Monday, June 9, 2014

Ch-ch-ch-ch-changes!

Kaori Nakamura as Kitri in Alexei Ratmansky's "Don Quixote"
photo by Angela Sterling, courtesy Pacific Northwest Ballet
One thing is constant in this world: change.

As much as we'd love to stop time, it just keeps marching on. And with time's passage, we experience the inevitable: people come into our lives. And then they leave.

On Sunday evening, June 8th, a packed audience in Seattle's McCaw Hall was witness to the inevitable, at Pacific Northwest Ballet's annual "Encore" performance.

Officially, "Encore" is a one-off season closer, an evening of greatest hits, if you will. But it's also the ballet company's send off for departing dancers. And every so often those who are departing are also dearly beloved company members.

That was the case this year-a royal farewell for veteran principal dancer Kaori Nakamura, spiced with fond farewells to PNB Executive Director D. David Brown, and corps de ballet dancers Andrew Bartee and Liora Neuville. Both Bartee and Neuville got their moment to shine for the enthusiastic audience, but the night belonged to Nakamura. More on that in a moment.
Liora Neuville in Kent Stowell's "Swan Lake"
photo by Angela Sterling, courtesy PNB

Liora Neuville is a lovely, quiet dancer. She and Benjamin Griffiths performed the Bluebird pas de deux from "Sleeping Beauty." It's a show piece that mixes some dazzling footwork with delicate choreography, a delicacy that Neuville herself always exhibited. Pretty steps for a pretty woman. Neuville leaves PNB to study nursing. As Artistic Director Peter Boal quipped, that almost makes you want to get sick.

Like Neuville, Andrew Bartee studied at the PNB school before he joined the company. Unlike Neuville, Bartee's neither pretty nor delicate. Instead, this lanky redhead is bold, elastic and has shone in work by contemporary choreographers, from Ulysses Dove to Twyla Tharp to, most recently, Crystal Pite, in her dance "Emergence." Bartee got a chance to reprise his solo from this large, challenging work, and it was a thrill to see him perform it once again.
Andrew Bartee in "Emergence" by Crystal Pite
photo by Angela Sterling, courtesy PNB

Bartee leaves for Ballet BC later this summer. As I've mentioned before, it's just a pleasant road trip from Seattle. I take that as a small consolation. I'm so sorry to see him leave.

And then there's Kaori Nakamura. As one dance fan mentioned to me on our way out of McCaw Hall: "what a way to go!" It's the kind of graceful exit everyone should hope to emulate.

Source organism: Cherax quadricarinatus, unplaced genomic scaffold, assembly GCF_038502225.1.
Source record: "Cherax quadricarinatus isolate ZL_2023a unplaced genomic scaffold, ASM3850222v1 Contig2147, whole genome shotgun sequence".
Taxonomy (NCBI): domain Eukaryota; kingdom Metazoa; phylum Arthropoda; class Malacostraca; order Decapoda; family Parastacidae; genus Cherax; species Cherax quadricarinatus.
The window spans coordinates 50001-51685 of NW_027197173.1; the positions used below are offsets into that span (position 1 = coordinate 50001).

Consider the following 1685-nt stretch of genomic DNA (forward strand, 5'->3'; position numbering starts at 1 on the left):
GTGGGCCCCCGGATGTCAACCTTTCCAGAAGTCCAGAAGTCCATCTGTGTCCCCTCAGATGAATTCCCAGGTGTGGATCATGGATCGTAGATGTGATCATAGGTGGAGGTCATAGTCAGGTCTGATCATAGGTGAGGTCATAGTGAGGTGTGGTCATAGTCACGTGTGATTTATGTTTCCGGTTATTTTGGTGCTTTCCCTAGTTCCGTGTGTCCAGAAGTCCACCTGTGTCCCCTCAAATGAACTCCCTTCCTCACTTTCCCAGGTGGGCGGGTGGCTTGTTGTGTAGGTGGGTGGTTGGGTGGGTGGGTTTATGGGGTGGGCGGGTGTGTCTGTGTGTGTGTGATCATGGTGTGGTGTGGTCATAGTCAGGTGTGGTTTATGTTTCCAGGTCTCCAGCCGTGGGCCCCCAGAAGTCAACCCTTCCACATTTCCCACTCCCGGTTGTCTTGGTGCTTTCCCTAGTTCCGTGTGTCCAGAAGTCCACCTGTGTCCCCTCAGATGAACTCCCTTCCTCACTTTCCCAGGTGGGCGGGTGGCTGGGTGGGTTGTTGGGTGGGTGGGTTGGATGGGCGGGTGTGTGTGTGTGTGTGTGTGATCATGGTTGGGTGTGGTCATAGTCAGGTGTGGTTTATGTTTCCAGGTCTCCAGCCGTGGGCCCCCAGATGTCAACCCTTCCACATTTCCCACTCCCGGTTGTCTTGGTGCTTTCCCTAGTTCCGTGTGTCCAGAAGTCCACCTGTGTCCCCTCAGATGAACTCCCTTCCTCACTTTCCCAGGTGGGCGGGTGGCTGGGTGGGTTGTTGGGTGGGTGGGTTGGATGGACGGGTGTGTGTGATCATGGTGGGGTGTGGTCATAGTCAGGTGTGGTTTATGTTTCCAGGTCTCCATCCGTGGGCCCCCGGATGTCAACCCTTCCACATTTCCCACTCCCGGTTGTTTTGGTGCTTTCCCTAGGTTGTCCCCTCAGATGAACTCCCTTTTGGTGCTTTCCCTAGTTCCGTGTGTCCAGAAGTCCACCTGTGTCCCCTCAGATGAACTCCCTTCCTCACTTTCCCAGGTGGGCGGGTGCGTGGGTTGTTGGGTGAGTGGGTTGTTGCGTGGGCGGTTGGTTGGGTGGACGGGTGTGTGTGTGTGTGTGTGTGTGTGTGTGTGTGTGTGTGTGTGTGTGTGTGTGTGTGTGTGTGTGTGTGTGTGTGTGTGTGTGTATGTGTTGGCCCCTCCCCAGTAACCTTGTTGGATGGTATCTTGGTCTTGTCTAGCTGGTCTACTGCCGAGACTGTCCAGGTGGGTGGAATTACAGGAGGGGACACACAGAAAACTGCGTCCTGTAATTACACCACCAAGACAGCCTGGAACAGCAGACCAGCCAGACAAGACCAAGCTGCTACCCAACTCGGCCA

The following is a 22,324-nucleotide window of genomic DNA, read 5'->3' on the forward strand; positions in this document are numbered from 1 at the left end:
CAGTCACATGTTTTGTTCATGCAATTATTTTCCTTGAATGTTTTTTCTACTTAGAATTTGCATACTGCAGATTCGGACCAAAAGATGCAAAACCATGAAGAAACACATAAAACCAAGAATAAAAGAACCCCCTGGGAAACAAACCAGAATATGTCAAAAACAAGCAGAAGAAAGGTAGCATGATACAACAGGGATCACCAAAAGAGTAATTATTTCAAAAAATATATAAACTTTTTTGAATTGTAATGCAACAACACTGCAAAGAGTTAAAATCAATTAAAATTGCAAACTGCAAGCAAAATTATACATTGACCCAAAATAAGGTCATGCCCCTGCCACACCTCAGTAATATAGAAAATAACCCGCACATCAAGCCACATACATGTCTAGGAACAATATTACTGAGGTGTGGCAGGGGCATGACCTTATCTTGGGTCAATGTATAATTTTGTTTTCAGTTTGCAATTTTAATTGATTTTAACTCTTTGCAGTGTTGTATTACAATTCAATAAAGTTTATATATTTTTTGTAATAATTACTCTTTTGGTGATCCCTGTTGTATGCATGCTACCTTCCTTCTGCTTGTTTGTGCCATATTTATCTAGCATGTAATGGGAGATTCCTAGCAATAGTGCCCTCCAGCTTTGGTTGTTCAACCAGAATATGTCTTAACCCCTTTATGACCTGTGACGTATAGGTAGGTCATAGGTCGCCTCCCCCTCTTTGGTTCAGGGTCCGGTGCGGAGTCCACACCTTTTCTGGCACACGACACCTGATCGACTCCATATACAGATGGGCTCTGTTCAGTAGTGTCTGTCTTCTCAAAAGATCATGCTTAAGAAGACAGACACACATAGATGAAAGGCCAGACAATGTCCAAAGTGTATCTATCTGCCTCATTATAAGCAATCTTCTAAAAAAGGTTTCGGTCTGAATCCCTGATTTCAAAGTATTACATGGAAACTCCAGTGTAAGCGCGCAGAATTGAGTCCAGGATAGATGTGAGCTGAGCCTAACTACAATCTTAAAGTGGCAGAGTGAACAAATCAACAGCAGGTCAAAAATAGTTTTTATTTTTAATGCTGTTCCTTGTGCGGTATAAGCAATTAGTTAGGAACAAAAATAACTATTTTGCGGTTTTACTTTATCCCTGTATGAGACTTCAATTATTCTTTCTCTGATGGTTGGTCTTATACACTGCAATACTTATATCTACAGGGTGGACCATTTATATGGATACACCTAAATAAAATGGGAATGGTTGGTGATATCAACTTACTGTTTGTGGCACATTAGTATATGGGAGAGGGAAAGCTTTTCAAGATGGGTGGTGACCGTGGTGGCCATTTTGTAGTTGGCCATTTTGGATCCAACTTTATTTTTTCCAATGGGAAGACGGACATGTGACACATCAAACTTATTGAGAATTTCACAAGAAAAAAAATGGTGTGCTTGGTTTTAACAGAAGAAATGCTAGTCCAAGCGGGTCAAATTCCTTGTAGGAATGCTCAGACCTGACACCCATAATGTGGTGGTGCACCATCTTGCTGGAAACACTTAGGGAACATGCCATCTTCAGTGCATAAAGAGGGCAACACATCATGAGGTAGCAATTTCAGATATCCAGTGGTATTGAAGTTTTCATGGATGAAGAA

Nakamura has appeared in every kind of ballet over her 17 years with PNB, but she won't hesitate to tell you her favorites are the classics: "Swan Lake," "Sleeping Beauty," "Coppelia", "Romeo and Juliette." She loves them all. And that's what we got to see in this "Encore" program, snippets from these works, culminating in the Rose Adagio from "Sleeping Beauty." And what an emotional several minutes!

The stage was packed with Nakamura's long time PNB colleagues: all three ballet masters: Otto Neubert, Anne Dabrowski and Paul Gibson in period costume, plus a bevy of blue and white-clad ballerinas, including retired PNB soloist Chalnessa Eames.
Kaori Nakamura as Princess Aurora in PNB's "Sleeping Beauty"
photo by Lindsay Thomas, courtesy PNB

And then, there were Nakamura's four suitors: Batkhurel Bold, James Moore, Jonathan Porretta and Jerome Tisserand. All four have danced with Nakamura, all four seemed honored to be part of her last dance. Just remembering it makes me a little teary. In her pink tutu (something she wished for as a little girl in Gumma, Japan) and sparkling tiara, Kaori Nakamura went out in a beautiful shimmer, surrounded by loving friends an adoring audience, and a mountain of flowers.

Time may pass, but if we're lucky, we hold onto our memories. Thank you Kaori Nakamura, for giving me plenty of wonderful images to hold on to.

Monday, June 2, 2014

Timeless Kaori Nakamura

Kaori Nakamura and Jerome Tisserand in Pacific Northwest Ballet's "Giselle"
photo by Angela Sterling